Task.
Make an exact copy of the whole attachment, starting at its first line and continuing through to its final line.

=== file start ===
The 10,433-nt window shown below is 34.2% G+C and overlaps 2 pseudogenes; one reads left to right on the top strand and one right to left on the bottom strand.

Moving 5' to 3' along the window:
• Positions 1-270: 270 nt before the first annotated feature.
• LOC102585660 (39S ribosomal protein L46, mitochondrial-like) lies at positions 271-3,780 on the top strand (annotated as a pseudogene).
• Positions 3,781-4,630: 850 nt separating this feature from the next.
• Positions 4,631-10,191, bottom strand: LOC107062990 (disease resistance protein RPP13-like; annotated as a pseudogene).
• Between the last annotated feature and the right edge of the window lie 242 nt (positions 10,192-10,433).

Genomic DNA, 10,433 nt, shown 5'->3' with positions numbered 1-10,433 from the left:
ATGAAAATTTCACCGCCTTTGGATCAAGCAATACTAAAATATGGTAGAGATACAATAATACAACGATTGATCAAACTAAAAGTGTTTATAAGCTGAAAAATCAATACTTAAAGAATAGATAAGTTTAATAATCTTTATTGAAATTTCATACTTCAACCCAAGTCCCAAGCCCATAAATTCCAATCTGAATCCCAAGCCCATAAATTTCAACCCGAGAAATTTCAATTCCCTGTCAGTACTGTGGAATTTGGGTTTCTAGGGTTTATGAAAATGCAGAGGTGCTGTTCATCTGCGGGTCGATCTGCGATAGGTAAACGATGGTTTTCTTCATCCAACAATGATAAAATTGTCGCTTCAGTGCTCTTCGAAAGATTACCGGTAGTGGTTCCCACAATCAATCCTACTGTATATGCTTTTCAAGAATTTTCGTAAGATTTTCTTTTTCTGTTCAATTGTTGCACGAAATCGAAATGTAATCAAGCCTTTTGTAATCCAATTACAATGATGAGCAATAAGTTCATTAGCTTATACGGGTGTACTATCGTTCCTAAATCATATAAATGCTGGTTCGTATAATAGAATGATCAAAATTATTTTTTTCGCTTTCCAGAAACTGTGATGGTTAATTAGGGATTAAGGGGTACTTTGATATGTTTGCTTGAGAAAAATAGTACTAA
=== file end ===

The 10,433-nt window shown below is 34.2% G+C and overlaps 2 pseudogenes; one reads left to right on the top strand and one right to left on the bottom strand.

Moving 5' to 3' along the window:
• Positions 1-270: 270 nt before the first annotated feature.
• LOC102585660 (39S ribosomal protein L46, mitochondrial-like) lies at positions 271-3,780 on the top strand (annotated as a pseudogene).
• Positions 3,781-4,630: 850 nt separating this feature from the next.
• Positions 4,631-10,191, bottom strand: LOC107062990 (disease resistance protein RPP13-like; annotated as a pseudogene).
• Between the last annotated feature and the right edge of the window lie 242 nt (positions 10,192-10,433).

Genomic DNA, 10,433 nt, shown 5'->3' with positions numbered 1-10,433 from the left:
ATGAAAATTTCACCGCCTTTGGATCAAGCAATACTAAAATATGGTAGAGATACAATAATACAACGATTGATCAAACTAAAAGTGTTTATAAGCTGAAAAATCAATACTTAAAGAATAGATAAGTTTAATAATCTTTATTGAAATTTCATACTTCAACCCAAGTCCCAAGCCCATAAATTCCAATCTGAATCCCAAGCCCATAAATTTCAACCCGAGAAATTTCAATTCCCTGTCAGTACTGTGGAATTTGGGTTTCTAGGGTTTATGAAAATGCAGAGGTGCTGTTCATCTGCGGGTCGATCTGCGATAGGTAAACGATGGTTTTCTTCATCCAACAATGATAAAATTGTCGCTTCAGTGCTCTTCGAAAGATTACCGGTAGTGGTTCCCACAATCAATCCTACTGTATATGCTTTTCAAGAATTTTCGTAAGATTTTCTTTTTCTGTTCAATTGTTGCACGAAATCGAAATGTAATCAAGCCTTTTGTAATCCAATTACAATGATGAGCAATAAGTTCATTAGCTTATACGGGTGTACTATCGTTCCTAAATCATATAAATGCTGGTTCGTATAATAGAATGATCAAAATTATTTTTTTCGCTTTCCAGAAACTGTGATGGTTAATTAGGGATTAAGGGGTACTTTGATATGTTTGCTTGAGAAAAATAGTACTAA